Writing & Rhetoric Book 2: Narrative 1 Student Edition
Includes 10 lessons utilizing fairy tales, myths, and parables. Skills covered include main idea, dialogue, description, and conflict. Both books are about 140 pgs.
What! Another writing program? It's easy to imagine such a question popping up since we do have a number of excellent writing programs already available. This one is a worthy addition. First of all, it follows the classical model for teaching writing (and rhetoric) skills. What exactly does that mean? It means a program that is, in essence, a step-by-step apprenticeship in the art of writing and rhetoric. It's a program that believes that imitation is the foundation for learning writing and at the same time provides an easy to use framework for starting with models of good writing, building a "conversation in the head" (in other words, content through discussion and writing exercises), and for following the persuasive writing system developed by the ancient Romans. This system - the progymnasmata (progym, for short) - takes the student from simple retelling skills through the more and more complex skills of reporting, narrating, praising, comparison, persuasion, and defense. Modern writing borrows heavily from these skills, but the underlying methodology is distinctly different. Modern writing courses emphasize mastering the writing process and gaining experience with the different forms of writing. Accordingly, they often start with a blank sheet of paper and a brainstorming session. The progym, on the other hand, starts with well-known and excellent writing models (also known as classic literature).
Secondly, this program is user-friendly with virtually no teacher prep needed and the possibility of a minimum of teacher-student interaction (although interaction is always a plus). The publisher is the same one who has given us Latin for Children and Latin Alive! They know how to do user-friendly (and appealing). Even if you had no inkling of the meaning of a classical writing program, this would be an excellent choice. The Student Books provide instruction and examples with plenty of space to write. The Teacher Books have identical pages to the student books but add grey boxes which provide additional info, writing samples, answers and talking points. The two books are designed to be used together, and I think it would be unwise and difficult to try to use one without the other.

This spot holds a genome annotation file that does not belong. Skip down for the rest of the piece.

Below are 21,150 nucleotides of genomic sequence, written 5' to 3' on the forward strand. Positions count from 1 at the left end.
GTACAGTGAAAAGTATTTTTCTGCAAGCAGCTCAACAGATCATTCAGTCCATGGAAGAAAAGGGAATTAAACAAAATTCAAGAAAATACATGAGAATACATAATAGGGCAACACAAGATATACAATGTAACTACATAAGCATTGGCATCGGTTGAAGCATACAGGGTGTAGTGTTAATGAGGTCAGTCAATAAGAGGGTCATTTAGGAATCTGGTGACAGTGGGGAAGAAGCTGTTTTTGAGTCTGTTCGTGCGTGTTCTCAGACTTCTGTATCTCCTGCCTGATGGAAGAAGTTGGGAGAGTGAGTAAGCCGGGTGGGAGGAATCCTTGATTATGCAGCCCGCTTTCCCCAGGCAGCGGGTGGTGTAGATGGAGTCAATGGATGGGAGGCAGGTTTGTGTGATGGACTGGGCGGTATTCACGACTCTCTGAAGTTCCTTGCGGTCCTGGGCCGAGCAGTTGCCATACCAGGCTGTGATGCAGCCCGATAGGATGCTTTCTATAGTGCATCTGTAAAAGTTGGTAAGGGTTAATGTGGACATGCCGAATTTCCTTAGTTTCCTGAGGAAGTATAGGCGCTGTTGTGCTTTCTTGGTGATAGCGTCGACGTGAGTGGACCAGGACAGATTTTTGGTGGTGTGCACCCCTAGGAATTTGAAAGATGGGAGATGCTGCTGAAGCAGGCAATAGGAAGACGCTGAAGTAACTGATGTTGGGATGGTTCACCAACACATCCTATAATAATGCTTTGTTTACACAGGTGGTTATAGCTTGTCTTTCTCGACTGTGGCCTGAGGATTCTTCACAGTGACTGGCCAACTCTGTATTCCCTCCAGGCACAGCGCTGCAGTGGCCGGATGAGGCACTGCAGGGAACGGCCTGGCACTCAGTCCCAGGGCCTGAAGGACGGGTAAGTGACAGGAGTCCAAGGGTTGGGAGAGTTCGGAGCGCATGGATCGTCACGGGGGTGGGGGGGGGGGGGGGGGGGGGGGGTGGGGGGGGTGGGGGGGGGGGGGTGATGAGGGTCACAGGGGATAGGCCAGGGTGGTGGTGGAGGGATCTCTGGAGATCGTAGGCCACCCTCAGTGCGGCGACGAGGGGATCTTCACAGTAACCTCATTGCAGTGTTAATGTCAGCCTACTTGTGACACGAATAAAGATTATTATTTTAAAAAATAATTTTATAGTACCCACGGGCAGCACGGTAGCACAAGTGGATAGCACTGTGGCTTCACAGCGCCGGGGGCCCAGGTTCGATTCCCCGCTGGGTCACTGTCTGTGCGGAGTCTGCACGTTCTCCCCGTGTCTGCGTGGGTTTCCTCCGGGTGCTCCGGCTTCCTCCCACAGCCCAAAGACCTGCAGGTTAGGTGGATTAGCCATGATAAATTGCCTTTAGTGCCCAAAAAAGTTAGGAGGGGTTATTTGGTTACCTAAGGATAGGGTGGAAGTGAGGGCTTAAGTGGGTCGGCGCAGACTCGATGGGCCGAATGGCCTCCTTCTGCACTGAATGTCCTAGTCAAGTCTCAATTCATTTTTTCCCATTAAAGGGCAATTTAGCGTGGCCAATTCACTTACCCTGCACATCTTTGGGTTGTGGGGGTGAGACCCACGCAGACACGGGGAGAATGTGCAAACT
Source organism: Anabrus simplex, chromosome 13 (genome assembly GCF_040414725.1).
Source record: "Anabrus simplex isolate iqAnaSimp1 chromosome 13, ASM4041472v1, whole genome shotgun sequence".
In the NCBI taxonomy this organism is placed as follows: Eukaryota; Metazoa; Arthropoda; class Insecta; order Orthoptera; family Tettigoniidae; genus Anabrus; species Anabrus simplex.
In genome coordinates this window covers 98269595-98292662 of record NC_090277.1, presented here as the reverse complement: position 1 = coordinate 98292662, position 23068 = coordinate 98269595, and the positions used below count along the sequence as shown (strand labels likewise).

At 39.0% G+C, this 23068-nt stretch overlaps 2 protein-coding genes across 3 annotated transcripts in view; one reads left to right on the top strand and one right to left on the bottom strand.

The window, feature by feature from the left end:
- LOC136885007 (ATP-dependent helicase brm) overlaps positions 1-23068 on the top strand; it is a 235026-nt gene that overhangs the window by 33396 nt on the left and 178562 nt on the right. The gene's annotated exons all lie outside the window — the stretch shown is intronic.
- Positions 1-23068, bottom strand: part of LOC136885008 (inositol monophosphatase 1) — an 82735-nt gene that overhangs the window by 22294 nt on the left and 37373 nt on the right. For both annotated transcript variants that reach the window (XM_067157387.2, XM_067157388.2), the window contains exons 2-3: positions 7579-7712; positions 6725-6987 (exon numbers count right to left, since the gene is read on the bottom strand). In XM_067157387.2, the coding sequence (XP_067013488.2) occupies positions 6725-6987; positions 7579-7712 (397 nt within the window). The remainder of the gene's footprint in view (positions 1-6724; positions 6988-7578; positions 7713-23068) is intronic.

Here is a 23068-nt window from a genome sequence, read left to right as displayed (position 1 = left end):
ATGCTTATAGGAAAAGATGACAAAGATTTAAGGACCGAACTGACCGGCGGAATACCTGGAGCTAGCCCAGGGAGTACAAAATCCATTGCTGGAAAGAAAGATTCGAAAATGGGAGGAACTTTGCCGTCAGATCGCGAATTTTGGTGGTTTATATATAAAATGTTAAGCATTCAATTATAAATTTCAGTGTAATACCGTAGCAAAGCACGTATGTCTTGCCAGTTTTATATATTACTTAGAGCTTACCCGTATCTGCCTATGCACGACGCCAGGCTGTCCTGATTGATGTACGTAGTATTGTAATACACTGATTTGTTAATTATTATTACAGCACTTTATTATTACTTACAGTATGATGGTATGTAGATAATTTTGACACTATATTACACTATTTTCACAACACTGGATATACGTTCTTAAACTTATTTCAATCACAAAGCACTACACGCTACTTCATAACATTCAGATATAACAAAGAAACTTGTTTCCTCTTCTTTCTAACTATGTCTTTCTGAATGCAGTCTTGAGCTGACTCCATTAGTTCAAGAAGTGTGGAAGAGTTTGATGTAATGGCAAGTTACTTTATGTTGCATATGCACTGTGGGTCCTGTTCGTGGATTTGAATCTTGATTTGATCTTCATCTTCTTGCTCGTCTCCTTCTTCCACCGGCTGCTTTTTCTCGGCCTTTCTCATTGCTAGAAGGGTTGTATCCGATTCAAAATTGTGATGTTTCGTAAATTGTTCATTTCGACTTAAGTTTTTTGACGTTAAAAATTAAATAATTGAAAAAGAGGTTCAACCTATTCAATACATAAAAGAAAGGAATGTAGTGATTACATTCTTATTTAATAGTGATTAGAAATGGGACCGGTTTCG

The lessons follow a pattern. The teacher reads through the text followed by a subsequent reading by the student (in upper levels, the student reads through the text examples). Narration (Tell It Back), discussion (Talk About It), and comprehension (Go Deeper) are all part of this initial look at the source material. Then starts the writing exercises (Write & Discuss). To give you an example of these, from one lesson in Book 2, copywork, dictation, sentence play, copiousness (using synonyms), and amplification (rewriting). Later in the lesson there is a time for reading/presenting the lesson's written work and separate Speak It exercises. It's suggested that this writing series would alternate with a grammar program (although no recommendations are made).
Each book is a semester's worth of writing instruction, with a total of twelve books planned. In a perfect world, a student would start in 3rd grade and complete the series in 8th grade. If your world isn't quite perfect, this series could be started anytime up to 5th or even 6th grade (in my opinion). Students beginning this program should know how to identify and create a complete sentence. It is possible to enter the program at upper levels but requires careful evaluation of the student's writing experience and the scope of the level. Some familiarity with the Progym series would also be helpful. You may wonder how this series interfaces with Common Core. The publishers note that their program "covers a host of these standards." But they further note that "while these goals are worthwhile, the Progym derive their strength from the incremental and thorough development of each form of writing. The Writing & Rhetoric series does not skip from form to form and leave the others behind, but rather builds a solid foundation of mastery by blending the forms."